Expanding manufacturing

Both in the first industrial revolution and in the current one, the first effects were experienced in the factories and factories of the developed world. By replacing workers with technology, US industrial productivity almost doubled between 1995 and 2015. As a result, while US industrial production is currently at its peak, employment peaked in 1980, and since 1995 it has been decreasing sensitively and continuously.

Unlike what happened during the nineteenth century, the effects of globalization and automation are spreading to most developing countries. The Elephant Curve by economist Branko Milanovic shows how people worldwide, classified by the income obtained in 1998, saw their income increase in 2008. While the incomes of the very poor in developed countries stagnated, the increase in income s in emerging economies brought hundreds of millions of people out of poverty.

On the other hand, people located at the top of the income scale also benefited from globalization and automation. On the contrary, the incomes of the working and middle class people of the developed world simultaneously stagnated. In the United States, for example, the incomes of the current workers in the industrial sector, adjusted for inflation, are practically at the level they had around 1970.

Now automation is also reaching the economies of the developing world. A recent report by the International Labor Organization found that more than two-thirds of the 9.2 million textile and footwear jobs in Southeast Asia are currently threatened by automation.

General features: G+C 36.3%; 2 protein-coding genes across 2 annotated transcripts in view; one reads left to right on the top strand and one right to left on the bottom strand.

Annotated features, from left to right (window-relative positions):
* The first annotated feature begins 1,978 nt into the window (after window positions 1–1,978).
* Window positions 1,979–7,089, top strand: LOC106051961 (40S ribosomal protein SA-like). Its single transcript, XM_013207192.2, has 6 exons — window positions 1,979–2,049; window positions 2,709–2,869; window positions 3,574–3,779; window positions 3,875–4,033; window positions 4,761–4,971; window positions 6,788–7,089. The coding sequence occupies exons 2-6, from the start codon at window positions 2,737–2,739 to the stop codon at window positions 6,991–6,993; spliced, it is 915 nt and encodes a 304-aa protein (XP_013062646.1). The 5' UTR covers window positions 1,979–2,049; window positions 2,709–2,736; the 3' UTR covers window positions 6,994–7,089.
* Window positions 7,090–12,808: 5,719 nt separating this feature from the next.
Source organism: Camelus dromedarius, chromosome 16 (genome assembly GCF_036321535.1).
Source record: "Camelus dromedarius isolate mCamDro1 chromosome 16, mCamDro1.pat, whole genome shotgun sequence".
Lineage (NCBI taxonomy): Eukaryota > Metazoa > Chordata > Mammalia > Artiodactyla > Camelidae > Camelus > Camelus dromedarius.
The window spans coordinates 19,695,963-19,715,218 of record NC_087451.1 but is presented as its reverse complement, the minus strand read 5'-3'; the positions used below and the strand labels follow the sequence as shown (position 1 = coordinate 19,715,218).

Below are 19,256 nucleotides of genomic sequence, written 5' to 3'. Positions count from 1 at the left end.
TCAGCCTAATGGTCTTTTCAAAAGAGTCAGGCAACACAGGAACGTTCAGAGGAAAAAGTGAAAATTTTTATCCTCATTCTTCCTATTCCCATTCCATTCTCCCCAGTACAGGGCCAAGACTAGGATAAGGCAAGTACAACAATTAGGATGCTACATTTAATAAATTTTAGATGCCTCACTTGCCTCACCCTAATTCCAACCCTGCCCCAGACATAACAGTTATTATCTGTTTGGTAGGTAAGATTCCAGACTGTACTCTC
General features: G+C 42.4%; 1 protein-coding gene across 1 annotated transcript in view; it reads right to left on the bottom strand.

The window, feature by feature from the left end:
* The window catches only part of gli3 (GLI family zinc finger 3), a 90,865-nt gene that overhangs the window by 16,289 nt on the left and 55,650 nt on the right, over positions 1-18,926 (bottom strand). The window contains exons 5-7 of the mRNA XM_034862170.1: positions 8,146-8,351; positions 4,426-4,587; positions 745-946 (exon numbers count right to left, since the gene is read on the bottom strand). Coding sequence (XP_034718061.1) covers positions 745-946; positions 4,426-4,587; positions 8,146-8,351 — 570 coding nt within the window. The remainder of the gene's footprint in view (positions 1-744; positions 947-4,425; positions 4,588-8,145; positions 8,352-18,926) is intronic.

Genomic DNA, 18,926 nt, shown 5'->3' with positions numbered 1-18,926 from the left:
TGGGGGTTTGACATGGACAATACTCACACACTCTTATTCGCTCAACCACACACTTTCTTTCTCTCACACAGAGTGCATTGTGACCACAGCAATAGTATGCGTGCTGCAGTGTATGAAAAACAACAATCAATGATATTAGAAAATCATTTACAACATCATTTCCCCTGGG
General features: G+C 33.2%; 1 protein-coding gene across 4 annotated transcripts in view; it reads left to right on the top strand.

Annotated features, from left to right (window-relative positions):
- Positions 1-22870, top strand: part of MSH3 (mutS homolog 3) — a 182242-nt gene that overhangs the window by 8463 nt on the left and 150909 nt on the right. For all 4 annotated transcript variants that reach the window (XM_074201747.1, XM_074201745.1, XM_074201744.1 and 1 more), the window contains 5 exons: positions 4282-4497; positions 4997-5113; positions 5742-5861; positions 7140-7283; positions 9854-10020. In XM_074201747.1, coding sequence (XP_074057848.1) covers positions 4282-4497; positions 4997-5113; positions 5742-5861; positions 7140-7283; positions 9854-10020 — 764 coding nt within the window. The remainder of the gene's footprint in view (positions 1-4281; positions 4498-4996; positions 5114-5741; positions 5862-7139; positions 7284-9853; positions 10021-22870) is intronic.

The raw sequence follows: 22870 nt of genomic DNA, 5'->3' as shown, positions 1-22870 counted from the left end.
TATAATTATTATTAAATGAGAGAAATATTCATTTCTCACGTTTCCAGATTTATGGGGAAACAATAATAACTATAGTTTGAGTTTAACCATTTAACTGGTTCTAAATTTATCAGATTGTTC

Waking up to the problems

In addition to spreading throughout the world, automation and artificial intelligence are beginning to impregnate entire economies. Accountants, lawyers, truck drivers and even construction workers – whose jobs were not largely modified by the first Industrial Revolution – are about to find that their work changes substantially, if not entirely absorbed by machines. digital

Until very recently, the world’s educated professional class did not recognize what was happening to working class and middle class people in developed countries. But now it’s about to happen to them.

The results will be surprising, damaging and potentially long-lasting. The political events of last year make it clear that the issue of shared prosperity can not be ignored. It is now evident that the Brexit vote in the United Kingdom and the election of President Donald Trump in the United States were driven largely by economic motives.

Our current economy and society will be transformed in a significant way, without guessing simple corrections or adaptations that can diminish their effects. But when trying to make economic predictions based on the past, it is worth remembering and exercising the precaution envisioned by the distinguished Israeli economist Ariel Rubinstein in his 2012 book, “Economic Fables”:

“I am obsessively busy denying any interpretation that holds that economic models produce conclusions of real value.”

The basic claim of Rubinstein, which is that economic theory tells us more about economic models than what it reveals about economic reality, is a warning: we should not listen to economists when it comes to predicting the future of work . It is also necessary to listen to historians, who often provide a deeper perspective than the predictions of economic models. Automation will significantly change the lives of many people in ways that can be painful and long-lasting.